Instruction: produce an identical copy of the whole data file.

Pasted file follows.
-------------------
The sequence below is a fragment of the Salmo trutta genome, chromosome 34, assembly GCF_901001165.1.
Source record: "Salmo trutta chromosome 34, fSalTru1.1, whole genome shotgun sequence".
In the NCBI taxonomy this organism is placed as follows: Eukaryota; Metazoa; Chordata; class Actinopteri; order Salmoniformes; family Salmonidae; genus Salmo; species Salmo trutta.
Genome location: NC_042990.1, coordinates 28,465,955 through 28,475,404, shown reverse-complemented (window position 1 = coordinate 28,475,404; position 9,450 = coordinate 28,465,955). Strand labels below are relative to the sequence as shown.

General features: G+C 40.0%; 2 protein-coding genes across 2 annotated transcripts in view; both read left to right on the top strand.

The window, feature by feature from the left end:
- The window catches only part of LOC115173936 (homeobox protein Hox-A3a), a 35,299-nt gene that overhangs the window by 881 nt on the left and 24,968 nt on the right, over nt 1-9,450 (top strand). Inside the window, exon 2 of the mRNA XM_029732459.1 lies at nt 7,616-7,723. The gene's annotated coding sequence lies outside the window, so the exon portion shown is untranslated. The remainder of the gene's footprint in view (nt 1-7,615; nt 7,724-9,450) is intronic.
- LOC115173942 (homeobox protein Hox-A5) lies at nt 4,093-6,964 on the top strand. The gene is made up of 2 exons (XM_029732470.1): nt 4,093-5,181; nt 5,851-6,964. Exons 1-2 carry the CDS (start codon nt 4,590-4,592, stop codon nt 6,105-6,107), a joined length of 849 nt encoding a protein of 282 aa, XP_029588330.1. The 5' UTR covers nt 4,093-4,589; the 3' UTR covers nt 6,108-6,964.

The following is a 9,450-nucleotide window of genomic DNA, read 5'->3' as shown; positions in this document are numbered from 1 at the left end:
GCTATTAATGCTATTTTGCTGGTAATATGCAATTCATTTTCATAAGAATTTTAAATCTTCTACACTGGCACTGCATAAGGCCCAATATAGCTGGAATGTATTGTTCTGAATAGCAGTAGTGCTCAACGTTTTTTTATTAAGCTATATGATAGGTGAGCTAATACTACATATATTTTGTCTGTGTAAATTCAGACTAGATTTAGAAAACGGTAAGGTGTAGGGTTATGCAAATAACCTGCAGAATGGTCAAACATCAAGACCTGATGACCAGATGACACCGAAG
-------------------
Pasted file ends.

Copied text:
The sequence below is a fragment of the Salmo trutta genome, chromosome 34, assembly GCF_901001165.1.
Source record: "Salmo trutta chromosome 34, fSalTru1.1, whole genome shotgun sequence".
In the NCBI taxonomy this organism is placed as follows: Eukaryota; Metazoa; Chordata; class Actinopteri; order Salmoniformes; family Salmonidae; genus Salmo; species Salmo trutta.
Genome location: NC_042990.1, coordinates 28,465,955 through 28,475,404, shown reverse-complemented (window position 1 = coordinate 28,475,404; position 9,450 = coordinate 28,465,955). Strand labels below are relative to the sequence as shown.

General features: G+C 40.0%; 2 protein-coding genes across 2 annotated transcripts in view; both read left to right on the top strand.

The window, feature by feature from the left end:
- The window catches only part of LOC115173936 (homeobox protein Hox-A3a), a 35,299-nt gene that overhangs the window by 881 nt on the left and 24,968 nt on the right, over nt 1-9,450 (top strand). Inside the window, exon 2 of the mRNA XM_029732459.1 lies at nt 7,616-7,723. The gene's annotated coding sequence lies outside the window, so the exon portion shown is untranslated. The remainder of the gene's footprint in view (nt 1-7,615; nt 7,724-9,450) is intronic.
- LOC115173942 (homeobox protein Hox-A5) lies at nt 4,093-6,964 on the top strand. The gene is made up of 2 exons (XM_029732470.1): nt 4,093-5,181; nt 5,851-6,964. Exons 1-2 carry the CDS (start codon nt 4,590-4,592, stop codon nt 6,105-6,107), a joined length of 849 nt encoding a protein of 282 aa, XP_029588330.1. The 5' UTR covers nt 4,093-4,589; the 3' UTR covers nt 6,108-6,964.

The following is a 9,450-nucleotide window of genomic DNA, read 5'->3' as shown; positions in this document are numbered from 1 at the left end:
GCTATTAATGCTATTTTGCTGGTAATATGCAATTCATTTTCATAAGAATTTTAAATCTTCTACACTGGCACTGCATAAGGCCCAATATAGCTGGAATGTATTGTTCTGAATAGCAGTAGTGCTCAACGTTTTTTTATTAAGCTATATGATAGGTGAGCTAATACTACATATATTTTGTCTGTGTAAATTCAGACTAGATTTAGAAAACGGTAAGGTGTAGGGTTATGCAAATAACCTGCAGAATGGTCAAACATCAAGACCTGATGACCAGATGACACCGAAG